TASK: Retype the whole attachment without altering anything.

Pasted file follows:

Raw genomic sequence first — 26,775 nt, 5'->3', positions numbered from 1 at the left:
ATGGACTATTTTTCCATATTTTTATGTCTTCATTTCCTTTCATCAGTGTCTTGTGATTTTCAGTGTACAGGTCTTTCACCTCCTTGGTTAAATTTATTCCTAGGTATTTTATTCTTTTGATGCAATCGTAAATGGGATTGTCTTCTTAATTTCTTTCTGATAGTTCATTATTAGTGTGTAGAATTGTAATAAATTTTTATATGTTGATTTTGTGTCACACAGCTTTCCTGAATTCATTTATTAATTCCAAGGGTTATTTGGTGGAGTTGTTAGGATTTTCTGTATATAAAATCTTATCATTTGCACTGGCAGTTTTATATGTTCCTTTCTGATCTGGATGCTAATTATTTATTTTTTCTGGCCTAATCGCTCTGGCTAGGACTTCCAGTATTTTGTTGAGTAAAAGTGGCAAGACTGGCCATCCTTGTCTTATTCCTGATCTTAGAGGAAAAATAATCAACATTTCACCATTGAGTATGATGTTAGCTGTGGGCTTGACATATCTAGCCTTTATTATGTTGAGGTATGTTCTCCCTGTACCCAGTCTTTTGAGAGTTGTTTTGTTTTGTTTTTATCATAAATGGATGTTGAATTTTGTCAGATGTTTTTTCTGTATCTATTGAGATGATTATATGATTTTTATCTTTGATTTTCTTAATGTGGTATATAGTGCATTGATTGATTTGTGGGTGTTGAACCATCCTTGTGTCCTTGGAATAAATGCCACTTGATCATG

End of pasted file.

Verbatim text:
Raw genomic sequence first — 26,775 nt, 5'->3', positions numbered from 1 at the left:
ATGGACTATTTTTCCATATTTTTATGTCTTCATTTCCTTTCATCAGTGTCTTGTGATTTTCAGTGTACAGGTCTTTCACCTCCTTGGTTAAATTTATTCCTAGGTATTTTATTCTTTTGATGCAATCGTAAATGGGATTGTCTTCTTAATTTCTTTCTGATAGTTCATTATTAGTGTGTAGAATTGTAATAAATTTTTATATGTTGATTTTGTGTCACACAGCTTTCCTGAATTCATTTATTAATTCCAAGGGTTATTTGGTGGAGTTGTTAGGATTTTCTGTATATAAAATCTTATCATTTGCACTGGCAGTTTTATATGTTCCTTTCTGATCTGGATGCTAATTATTTATTTTTTCTGGCCTAATCGCTCTGGCTAGGACTTCCAGTATTTTGTTGAGTAAAAGTGGCAAGACTGGCCATCCTTGTCTTATTCCTGATCTTAGAGGAAAAATAATCAACATTTCACCATTGAGTATGATGTTAGCTGTGGGCTTGACATATCTAGCCTTTATTATGTTGAGGTATGTTCTCCCTGTACCCAGTCTTTTGAGAGTTGTTTTGTTTTGTTTTTATCATAAATGGATGTTGAATTTTGTCAGATGTTTTTTCTGTATCTATTGAGATGATTATATGATTTTTATCTTTGATTTTCTTAATGTGGTATATAGTGCATTGATTGATTTGTGGGTGTTGAACCATCCTTGTGTCCTTGGAATAAATGCCACTTGATCATG